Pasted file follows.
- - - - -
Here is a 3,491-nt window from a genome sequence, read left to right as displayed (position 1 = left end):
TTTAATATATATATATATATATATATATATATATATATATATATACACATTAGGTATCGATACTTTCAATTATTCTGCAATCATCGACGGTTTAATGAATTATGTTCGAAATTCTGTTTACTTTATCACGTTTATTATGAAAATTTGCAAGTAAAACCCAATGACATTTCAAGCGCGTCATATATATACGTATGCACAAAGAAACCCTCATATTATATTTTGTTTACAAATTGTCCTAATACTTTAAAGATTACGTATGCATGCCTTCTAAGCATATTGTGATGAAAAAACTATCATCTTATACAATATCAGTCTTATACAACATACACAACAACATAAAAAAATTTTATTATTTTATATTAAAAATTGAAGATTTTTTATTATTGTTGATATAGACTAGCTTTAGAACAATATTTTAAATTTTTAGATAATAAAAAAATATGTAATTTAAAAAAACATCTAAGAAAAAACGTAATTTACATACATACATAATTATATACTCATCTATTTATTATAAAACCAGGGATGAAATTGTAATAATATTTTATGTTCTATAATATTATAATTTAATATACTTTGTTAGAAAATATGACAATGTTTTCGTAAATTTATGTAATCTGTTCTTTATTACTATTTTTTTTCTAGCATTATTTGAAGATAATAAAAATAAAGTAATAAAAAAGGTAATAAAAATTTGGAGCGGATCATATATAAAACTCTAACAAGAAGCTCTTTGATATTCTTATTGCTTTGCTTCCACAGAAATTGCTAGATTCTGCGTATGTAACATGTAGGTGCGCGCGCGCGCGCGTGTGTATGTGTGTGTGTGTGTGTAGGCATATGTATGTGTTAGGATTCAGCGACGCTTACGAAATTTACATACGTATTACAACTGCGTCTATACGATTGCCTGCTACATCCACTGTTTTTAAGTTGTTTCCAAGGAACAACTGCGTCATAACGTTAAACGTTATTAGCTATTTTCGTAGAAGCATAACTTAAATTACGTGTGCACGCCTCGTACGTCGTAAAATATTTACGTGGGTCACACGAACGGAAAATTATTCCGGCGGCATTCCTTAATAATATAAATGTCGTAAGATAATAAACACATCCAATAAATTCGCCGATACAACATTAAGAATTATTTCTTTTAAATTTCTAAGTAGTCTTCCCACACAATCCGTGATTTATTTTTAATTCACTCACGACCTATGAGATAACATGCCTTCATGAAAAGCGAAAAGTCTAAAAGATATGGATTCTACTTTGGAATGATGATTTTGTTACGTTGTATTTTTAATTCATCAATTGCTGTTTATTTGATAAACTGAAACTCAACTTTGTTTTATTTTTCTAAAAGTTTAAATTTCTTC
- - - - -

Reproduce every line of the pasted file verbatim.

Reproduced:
Here is a 3,491-nt window from a genome sequence, read left to right as displayed (position 1 = left end):
TTTAATATATATATATATATATATATATATATATATATATATATACACATTAGGTATCGATACTTTCAATTATTCTGCAATCATCGACGGTTTAATGAATTATGTTCGAAATTCTGTTTACTTTATCACGTTTATTATGAAAATTTGCAAGTAAAACCCAATGACATTTCAAGCGCGTCATATATATACGTATGCACAAAGAAACCCTCATATTATATTTTGTTTACAAATTGTCCTAATACTTTAAAGATTACGTATGCATGCCTTCTAAGCATATTGTGATGAAAAAACTATCATCTTATACAATATCAGTCTTATACAACATACACAACAACATAAAAAAATTTTATTATTTTATATTAAAAATTGAAGATTTTTTATTATTGTTGATATAGACTAGCTTTAGAACAATATTTTAAATTTTTAGATAATAAAAAAATATGTAATTTAAAAAAACATCTAAGAAAAAACGTAATTTACATACATACATAATTATATACTCATCTATTTATTATAAAACCAGGGATGAAATTGTAATAATATTTTATGTTCTATAATATTATAATTTAATATACTTTGTTAGAAAATATGACAATGTTTTCGTAAATTTATGTAATCTGTTCTTTATTACTATTTTTTTTCTAGCATTATTTGAAGATAATAAAAATAAAGTAATAAAAAAGGTAATAAAAATTTGGAGCGGATCATATATAAAACTCTAACAAGAAGCTCTTTGATATTCTTATTGCTTTGCTTCCACAGAAATTGCTAGATTCTGCGTATGTAACATGTAGGTGCGCGCGCGCGCGCGTGTGTATGTGTGTGTGTGTGTGTAGGCATATGTATGTGTTAGGATTCAGCGACGCTTACGAAATTTACATACGTATTACAACTGCGTCTATACGATTGCCTGCTACATCCACTGTTTTTAAGTTGTTTCCAAGGAACAACTGCGTCATAACGTTAAACGTTATTAGCTATTTTCGTAGAAGCATAACTTAAATTACGTGTGCACGCCTCGTACGTCGTAAAATATTTACGTGGGTCACACGAACGGAAAATTATTCCGGCGGCATTCCTTAATAATATAAATGTCGTAAGATAATAAACACATCCAATAAATTCGCCGATACAACATTAAGAATTATTTCTTTTAAATTTCTAAGTAGTCTTCCCACACAATCCGTGATTTATTTTTAATTCACTCACGACCTATGAGATAACATGCCTTCATGAAAAGCGAAAAGTCTAAAAGATATGGATTCTACTTTGGAATGATGATTTTGTTACGTTGTATTTTTAATTCATCAATTGCTGTTTATTTGATAAACTGAAACTCAACTTTGTTTTATTTTTCTAAAAGTTTAAATTTCTTC